I originially thought that some variant of 'ip nat outside destination static' would be command needed. After all, I was wanting to redirect one outside destination to another. Needless to say, I came to find that is not a command option in Version 15.0(1)M1.

I have since tried your version using the 'ip nat outside source static' syntax, but it does not work. The actual address options on that command are Outside Global, then Outside Local, which does not appear to allow two remote IPs.

Any other ideas?

Thanks.
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Garry GlendownConsulting and Network/Security SpecialistCommented:
Ah, the joys of new IOS versions ... tested that on a 12.4 box ... although, checking with a rather new 1941 15.0(1)M5, the command is accepted just fine ... in fact, I can't seem to find any mention of the "ip nat outside global" syntax ... are you certain you're in the right context?
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adrianuta2004Commented:
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Garry GlendownConsulting and Network/Security SpecialistCommented:
PBR is useful for multiple outgoing LINKS, not changing destination addresses ...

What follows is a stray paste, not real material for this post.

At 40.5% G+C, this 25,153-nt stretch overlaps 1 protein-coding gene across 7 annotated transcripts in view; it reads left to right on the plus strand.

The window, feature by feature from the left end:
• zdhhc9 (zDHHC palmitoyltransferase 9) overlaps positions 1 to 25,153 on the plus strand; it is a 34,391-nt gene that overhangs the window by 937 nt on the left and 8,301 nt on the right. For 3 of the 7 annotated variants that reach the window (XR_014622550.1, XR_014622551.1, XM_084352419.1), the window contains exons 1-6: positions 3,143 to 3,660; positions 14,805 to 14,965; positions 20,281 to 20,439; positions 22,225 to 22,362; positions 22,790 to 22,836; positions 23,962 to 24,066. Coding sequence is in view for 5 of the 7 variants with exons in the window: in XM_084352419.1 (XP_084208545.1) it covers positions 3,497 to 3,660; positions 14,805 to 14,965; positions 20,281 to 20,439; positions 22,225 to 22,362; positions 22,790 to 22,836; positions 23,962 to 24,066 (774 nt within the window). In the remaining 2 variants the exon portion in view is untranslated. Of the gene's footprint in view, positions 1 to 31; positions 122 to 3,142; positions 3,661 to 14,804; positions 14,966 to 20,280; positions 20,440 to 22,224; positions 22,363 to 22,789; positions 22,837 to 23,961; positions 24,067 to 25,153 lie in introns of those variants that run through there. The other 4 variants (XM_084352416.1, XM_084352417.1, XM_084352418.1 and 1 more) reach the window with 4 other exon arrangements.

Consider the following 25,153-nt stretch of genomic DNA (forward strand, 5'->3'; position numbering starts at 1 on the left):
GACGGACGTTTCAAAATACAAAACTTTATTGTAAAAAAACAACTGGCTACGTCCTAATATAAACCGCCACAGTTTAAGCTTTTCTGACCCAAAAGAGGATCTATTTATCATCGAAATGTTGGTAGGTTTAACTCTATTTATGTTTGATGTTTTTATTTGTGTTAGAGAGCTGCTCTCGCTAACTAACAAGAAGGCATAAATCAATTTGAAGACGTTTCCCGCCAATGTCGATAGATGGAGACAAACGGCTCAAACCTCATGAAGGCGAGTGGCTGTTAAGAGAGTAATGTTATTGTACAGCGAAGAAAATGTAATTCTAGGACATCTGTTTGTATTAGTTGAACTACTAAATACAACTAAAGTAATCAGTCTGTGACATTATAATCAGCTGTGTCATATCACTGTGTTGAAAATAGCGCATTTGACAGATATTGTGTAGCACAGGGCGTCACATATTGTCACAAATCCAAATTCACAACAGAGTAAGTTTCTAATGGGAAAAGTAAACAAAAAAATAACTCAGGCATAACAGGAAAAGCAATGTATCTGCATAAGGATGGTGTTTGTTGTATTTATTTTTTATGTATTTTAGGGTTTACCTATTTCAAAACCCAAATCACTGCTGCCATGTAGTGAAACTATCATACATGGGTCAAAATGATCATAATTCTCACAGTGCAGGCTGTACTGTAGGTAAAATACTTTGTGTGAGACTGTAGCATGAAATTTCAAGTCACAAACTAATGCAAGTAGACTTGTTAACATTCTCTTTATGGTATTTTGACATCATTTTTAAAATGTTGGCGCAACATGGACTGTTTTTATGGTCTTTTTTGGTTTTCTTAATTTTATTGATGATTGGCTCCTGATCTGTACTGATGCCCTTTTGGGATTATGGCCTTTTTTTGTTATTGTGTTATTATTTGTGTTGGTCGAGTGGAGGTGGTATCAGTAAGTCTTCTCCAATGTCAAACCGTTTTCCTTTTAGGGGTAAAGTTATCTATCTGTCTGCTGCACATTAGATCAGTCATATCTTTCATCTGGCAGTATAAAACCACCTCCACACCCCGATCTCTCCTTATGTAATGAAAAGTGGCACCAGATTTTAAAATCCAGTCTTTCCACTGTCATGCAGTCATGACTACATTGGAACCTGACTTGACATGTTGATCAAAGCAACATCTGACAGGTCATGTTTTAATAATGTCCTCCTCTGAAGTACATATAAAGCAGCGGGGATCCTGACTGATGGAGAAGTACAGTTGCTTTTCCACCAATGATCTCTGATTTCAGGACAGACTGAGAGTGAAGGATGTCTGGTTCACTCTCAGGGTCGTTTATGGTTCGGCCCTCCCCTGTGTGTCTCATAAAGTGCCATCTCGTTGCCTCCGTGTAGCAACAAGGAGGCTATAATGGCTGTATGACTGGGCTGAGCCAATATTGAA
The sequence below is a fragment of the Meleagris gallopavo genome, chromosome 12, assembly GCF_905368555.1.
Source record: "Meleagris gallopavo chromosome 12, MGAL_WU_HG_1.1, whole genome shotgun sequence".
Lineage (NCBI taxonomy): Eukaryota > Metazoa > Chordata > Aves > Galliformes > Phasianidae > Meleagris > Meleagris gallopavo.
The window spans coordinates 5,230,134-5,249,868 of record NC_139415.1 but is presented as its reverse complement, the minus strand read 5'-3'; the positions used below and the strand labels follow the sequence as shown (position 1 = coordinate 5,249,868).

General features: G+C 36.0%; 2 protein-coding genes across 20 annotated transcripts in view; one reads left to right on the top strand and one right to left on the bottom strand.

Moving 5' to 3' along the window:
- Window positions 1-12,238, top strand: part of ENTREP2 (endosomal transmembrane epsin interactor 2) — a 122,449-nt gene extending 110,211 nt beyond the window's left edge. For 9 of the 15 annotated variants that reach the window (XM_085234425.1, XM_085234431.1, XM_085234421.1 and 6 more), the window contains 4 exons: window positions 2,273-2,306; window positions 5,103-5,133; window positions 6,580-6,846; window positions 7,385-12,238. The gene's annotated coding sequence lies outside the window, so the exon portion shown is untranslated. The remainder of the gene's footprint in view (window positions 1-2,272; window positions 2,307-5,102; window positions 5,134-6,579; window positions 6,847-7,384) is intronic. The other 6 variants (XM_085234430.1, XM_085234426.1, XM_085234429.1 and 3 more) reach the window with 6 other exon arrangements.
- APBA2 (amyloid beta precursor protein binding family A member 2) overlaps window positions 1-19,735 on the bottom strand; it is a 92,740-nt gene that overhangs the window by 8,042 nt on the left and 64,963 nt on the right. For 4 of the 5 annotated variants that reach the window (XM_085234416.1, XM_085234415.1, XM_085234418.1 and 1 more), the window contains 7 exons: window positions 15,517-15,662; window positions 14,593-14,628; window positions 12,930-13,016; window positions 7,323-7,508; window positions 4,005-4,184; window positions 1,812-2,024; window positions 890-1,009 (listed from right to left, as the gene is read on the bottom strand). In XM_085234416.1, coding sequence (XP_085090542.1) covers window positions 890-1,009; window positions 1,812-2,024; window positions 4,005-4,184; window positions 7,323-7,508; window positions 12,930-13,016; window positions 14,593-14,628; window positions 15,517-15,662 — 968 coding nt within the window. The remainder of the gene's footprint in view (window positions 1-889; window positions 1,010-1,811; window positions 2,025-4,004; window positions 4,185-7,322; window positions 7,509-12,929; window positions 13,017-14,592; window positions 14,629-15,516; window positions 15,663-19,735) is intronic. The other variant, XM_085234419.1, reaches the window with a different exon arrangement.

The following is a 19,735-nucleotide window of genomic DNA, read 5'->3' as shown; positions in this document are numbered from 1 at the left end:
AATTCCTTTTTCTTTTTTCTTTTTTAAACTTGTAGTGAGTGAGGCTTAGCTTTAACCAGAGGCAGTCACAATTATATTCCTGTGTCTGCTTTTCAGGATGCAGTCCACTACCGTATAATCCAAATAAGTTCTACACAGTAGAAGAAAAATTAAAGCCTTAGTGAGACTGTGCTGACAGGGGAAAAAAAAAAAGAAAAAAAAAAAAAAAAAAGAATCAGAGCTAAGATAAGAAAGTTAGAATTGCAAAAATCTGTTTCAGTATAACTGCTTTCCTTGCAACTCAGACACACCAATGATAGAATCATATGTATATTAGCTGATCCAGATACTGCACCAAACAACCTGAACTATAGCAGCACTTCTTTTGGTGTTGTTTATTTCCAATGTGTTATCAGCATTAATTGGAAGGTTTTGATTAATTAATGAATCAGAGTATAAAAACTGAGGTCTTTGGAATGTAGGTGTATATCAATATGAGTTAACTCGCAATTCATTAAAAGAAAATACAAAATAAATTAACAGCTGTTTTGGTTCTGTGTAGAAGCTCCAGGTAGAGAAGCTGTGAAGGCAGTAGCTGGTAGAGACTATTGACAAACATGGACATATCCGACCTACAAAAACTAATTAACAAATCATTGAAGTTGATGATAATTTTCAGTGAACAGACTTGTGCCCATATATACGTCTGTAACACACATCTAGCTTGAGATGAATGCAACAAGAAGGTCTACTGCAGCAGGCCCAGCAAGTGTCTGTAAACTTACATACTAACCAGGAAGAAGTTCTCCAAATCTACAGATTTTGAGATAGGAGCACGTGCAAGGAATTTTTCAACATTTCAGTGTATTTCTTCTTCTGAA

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pzamAuthor Commented:
Garry-G,

I found the 'Outside Global' and 'Outside Local' definitions by using the help prompt. That is, typing in 'ip nat outside source static ?' produced:

  A.B.C.D  Outside global IP address
  network  Subnet translation
  tcp      Transmission Control Protocol
  udp      User Datagram Protocol

Then, typing 'ip nat outside source static 74.134.x.x ?' produced:

  A.B.C.D  Outside local IP address

Given the definitions provided, I dont think this will do what I want. Since I want to substitute one remote IP for another, both IPs would have to be a destination outside global.

Also, my router accepted the original command you suggested; it just didn't work as intended.

I wonder if there is something like a Tcl script that would accomplish this...?
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Garry GlendownConsulting and Network/Security SpecialistCommented:
Don't confuse the "Local" with meaning it's a local address - it's just from the "local" view ... so if you want to access IP 1.2.3.4 from your local server, and reach a server that is actually at 195.2.3.4, then that's what works ... do you have the "ip nat inside" and "ip nat outside" configure on your router interfaces?
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pzamAuthor Commented:
Your last comment helped to resolve this issue. I was, indeed, getting mired in semantics. I looked up the address definitions on Cisco and found a very help explanation:

http://www.cisco.com/en/US/tech/tk648/tk361/technologies_tech_note09186a0080094837.shtml

In doing so, I found that the original command you suggested was correct - except that the IPs were reversed for my specific needs. That is, the correct syntax turned out to be:

ip nat outside source static [REDIRECTED_IP]  [IP_TO_REDIRECT]

Thanks for your help!